Why is classroom empowerment important? Frymier, Shulman, and Houser assert that it is “the process of creating intrinsic task motivation by providing an environment and tasks which increase one’s sense of self-efficacy and energy. The more impact individuals believe they have, the more internal motivation they should feel, personal involvement and self-efficacy, [as well as] a more positive attitude toward the course content and instructor.” Thomas and Velthouse break it down into four categories: "meaningfulness, competence, impact, and choice".
As children mature they are testing societal boundaries and personal rules of conduct. Modeling by five or more teachers each day helps to some extent, but putting young people in responsible roles that require planning couples emotional control with assertiveness. The students take turns replicating the behavior modeled by their instructors and become facilitators themselves.
Empowering students to have a stake in the delivery and management of content increases the dopaminergic effect, enabling heightened attention and memory enhancement. It also serves to build appreciation for subjects leading to a desire to learn more and facilitate the curriculum in an analytical and creative manner.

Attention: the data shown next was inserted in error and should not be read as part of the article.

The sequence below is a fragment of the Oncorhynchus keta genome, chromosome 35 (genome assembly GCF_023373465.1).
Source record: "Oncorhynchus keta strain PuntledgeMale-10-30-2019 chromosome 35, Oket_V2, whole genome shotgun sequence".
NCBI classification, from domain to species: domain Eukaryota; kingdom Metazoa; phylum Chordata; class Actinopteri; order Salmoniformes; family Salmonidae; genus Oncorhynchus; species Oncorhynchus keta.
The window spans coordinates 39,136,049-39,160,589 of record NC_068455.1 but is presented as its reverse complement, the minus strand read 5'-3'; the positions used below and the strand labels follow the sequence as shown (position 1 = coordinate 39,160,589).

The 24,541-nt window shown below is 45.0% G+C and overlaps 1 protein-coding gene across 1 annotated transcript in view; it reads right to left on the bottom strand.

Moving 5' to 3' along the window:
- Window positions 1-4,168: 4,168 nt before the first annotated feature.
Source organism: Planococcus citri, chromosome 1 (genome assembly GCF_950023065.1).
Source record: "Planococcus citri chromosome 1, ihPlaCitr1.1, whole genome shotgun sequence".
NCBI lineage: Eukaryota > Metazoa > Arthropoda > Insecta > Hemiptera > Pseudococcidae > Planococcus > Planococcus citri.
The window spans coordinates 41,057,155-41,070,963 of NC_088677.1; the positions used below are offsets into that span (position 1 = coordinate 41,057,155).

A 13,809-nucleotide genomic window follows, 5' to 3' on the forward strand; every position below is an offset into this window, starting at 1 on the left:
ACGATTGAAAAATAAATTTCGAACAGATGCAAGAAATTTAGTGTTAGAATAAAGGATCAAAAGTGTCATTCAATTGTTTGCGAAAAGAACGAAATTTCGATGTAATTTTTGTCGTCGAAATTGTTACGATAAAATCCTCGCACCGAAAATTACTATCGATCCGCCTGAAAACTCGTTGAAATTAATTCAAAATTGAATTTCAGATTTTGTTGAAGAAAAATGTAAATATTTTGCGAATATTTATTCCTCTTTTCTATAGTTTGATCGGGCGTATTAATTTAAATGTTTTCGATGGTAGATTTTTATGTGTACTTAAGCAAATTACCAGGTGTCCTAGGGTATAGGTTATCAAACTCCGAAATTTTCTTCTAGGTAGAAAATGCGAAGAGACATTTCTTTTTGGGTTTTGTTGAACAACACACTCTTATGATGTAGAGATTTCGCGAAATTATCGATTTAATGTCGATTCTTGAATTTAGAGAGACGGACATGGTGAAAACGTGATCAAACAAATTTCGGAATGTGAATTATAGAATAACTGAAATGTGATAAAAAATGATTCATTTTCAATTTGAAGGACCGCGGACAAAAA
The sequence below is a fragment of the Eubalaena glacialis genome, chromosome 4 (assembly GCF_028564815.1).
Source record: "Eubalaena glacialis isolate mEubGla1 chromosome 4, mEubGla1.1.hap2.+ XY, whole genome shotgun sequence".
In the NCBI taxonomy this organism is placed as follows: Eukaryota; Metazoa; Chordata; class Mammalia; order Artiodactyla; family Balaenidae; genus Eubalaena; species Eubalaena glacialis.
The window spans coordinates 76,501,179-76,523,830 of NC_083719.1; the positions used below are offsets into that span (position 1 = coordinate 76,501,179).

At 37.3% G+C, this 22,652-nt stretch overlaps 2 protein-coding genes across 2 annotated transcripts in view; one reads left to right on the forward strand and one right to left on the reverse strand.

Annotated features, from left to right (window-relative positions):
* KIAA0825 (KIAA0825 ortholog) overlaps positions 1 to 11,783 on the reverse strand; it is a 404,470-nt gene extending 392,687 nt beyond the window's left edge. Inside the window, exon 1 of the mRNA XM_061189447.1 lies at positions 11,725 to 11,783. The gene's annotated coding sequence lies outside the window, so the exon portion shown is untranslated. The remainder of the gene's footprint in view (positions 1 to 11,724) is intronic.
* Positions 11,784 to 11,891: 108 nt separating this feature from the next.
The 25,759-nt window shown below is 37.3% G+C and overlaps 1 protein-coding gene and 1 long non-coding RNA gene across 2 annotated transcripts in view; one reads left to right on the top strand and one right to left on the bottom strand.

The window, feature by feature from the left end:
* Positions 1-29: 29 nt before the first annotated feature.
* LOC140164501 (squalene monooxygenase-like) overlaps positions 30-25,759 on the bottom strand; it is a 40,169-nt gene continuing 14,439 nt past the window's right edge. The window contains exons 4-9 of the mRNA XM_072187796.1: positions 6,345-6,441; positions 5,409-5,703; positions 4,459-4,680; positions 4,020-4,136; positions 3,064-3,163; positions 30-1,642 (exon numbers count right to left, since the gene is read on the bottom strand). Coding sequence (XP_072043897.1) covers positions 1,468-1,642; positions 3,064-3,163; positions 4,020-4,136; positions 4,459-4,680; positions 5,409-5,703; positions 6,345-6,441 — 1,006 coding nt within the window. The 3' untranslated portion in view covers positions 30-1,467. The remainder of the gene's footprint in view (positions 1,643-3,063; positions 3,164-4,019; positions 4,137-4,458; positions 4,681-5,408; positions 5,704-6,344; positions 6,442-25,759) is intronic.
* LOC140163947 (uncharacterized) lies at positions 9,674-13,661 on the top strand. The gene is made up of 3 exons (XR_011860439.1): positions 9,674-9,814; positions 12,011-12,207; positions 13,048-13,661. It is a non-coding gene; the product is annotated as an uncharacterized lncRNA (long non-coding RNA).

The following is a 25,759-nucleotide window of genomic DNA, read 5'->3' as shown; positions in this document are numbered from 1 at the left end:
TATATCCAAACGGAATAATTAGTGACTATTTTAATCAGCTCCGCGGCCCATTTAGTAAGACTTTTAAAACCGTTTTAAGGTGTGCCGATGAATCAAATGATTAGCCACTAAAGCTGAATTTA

They are empowered when they decide which questions or problems to discuss from homework or a worksheet. Deciding on the date of a unit test is useful because you find out what other classes have a test on your proposed day. Ascertaining whether a task should be performed in either a teacher-directed, group format, or a student-directed mode provides further flexibility
Frymier, A. B., Shulman, G. M., and Houser, M. (1996). The development of a learner empowerment measure. Communication Education, 45 (3), 181-199.
Thomas, K., and Velthouse, B. (1990). Cognitive elements of empowerment: An “interpretive” mode of intrinsic task motivation. Academy of Management Review, 15, 666-681